You get more cooperation with a kind word and a weapon than with a kind word alone.
David Hume on James I’s attempt to use “soft power” to restore his son-in-law, the Elector Palatine, to the lands he had lost in attempting to claim the throne of Bohemia, at the very beginning of the Thirty Years’ War:
[James] had entertained the notion, that, as his own justice and moderation had shone out so conspicuously throughout all these transactions, the whole house of Austria, though not awed by the power of England, would willingly, from mere respect to his virtue, submit themselves to so equitable an arbitration. He flattered himself, that, after he had formed an intimate connextion with the Spanish monarch, by means of his son’s marriage, the restitution of the Palatinate might be procured, from the motive alone of friendship and personal attachment. He perceived not, that his unactive virtue, the more it was extolled, the greater disregard was it exposed to.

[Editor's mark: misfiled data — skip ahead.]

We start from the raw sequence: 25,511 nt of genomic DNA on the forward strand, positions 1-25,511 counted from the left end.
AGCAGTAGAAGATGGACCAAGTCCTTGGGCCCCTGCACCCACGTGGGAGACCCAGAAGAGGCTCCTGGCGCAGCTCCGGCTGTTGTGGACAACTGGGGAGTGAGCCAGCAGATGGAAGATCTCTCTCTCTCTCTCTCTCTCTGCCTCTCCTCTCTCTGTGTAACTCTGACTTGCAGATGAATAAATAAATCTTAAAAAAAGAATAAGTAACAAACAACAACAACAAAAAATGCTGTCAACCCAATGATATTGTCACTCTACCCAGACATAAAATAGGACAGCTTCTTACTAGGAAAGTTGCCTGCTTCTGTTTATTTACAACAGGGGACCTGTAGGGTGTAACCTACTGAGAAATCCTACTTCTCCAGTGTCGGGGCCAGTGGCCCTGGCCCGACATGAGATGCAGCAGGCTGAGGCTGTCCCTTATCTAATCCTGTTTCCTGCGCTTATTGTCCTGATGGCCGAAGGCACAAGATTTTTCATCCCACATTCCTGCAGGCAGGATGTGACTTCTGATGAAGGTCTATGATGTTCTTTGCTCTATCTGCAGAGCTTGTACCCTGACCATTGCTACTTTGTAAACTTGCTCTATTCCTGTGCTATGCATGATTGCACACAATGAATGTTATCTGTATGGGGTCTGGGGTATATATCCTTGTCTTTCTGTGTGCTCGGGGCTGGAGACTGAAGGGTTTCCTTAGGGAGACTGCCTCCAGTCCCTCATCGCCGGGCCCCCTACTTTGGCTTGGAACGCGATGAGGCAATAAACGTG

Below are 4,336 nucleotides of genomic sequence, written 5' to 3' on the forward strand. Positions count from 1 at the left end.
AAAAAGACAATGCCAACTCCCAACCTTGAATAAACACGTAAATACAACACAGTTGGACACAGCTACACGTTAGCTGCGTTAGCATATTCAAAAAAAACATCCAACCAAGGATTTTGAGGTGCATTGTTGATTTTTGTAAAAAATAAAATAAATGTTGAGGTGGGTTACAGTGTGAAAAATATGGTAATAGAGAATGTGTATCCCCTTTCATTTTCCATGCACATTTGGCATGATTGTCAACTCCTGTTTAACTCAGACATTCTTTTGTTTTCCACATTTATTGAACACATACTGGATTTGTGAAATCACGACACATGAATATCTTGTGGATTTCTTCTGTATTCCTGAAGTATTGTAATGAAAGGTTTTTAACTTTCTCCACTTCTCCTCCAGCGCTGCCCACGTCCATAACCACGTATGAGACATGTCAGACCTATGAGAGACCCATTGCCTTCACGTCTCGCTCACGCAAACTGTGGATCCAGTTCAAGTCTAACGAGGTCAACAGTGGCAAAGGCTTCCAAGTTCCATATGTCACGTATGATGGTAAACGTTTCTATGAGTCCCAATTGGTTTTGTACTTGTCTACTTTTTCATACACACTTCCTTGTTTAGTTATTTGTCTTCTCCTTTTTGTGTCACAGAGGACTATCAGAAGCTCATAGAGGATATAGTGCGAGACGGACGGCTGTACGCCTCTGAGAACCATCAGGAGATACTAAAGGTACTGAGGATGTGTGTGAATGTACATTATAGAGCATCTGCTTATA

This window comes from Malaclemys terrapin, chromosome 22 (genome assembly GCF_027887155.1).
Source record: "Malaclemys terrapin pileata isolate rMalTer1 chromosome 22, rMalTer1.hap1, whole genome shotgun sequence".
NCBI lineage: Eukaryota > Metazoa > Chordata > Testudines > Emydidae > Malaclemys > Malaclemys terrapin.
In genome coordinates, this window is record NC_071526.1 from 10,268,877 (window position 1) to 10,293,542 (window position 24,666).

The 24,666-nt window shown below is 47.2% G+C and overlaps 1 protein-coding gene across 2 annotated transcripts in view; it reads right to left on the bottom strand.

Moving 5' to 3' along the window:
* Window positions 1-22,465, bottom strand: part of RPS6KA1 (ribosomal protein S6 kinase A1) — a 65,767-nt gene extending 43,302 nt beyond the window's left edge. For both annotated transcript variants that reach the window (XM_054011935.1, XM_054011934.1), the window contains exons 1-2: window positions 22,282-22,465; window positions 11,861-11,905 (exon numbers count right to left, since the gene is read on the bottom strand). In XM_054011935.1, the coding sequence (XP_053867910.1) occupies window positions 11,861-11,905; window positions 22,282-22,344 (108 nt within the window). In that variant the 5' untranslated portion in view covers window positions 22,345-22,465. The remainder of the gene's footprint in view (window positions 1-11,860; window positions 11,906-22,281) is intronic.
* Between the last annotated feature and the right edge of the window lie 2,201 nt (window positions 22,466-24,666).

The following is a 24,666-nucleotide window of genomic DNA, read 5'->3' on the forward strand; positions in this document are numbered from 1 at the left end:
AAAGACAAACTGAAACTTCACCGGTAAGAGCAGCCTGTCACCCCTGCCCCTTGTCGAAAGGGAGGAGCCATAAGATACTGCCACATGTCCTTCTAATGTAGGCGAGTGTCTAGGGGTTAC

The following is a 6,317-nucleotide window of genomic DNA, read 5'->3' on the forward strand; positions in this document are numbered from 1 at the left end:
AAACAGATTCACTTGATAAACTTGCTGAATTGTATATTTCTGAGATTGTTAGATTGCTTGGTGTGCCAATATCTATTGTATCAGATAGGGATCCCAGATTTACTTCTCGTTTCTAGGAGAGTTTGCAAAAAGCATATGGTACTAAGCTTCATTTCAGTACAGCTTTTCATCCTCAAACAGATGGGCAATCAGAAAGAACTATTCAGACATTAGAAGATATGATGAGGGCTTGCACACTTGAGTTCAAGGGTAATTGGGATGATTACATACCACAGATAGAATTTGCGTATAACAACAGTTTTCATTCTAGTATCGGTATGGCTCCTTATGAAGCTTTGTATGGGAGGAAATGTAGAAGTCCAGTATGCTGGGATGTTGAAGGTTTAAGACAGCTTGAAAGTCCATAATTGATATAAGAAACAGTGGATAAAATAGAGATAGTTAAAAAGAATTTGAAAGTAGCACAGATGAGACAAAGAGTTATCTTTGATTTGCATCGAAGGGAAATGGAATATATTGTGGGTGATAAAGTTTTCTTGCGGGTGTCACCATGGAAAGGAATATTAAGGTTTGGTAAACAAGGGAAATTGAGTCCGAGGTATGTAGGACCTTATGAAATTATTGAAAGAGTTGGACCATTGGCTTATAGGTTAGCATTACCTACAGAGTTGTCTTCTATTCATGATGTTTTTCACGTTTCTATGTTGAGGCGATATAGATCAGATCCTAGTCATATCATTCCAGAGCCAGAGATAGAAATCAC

Author: Mark Kleiman
Professor of Public Policy at the NYU Marron Institute for Urban Management and editor of the Journal of Drug Policy Analysis. Teaches about the methods of policy analysis about drug abuse control and crime control policy, working out the implications of two principles: that swift and certain sanctions don't have to be severe to be effective, and that well-designed threats usually don't have to be carried out.
Drugs and Drug Policy: What Everyone Needs to Know (with Jonathan Caulkins and Angela Hawken)
When Brute Force Fails: How to Have Less Crime and Less Punishment (Princeton, 2009; named one of the "books of the year" by The Economist
Against Excess: Drug Policy for Results (Basic, 1993)
Marijuana: Costs of Abuse, Costs of Control (Greenwood, 1989)
View all posts by Mark Kleiman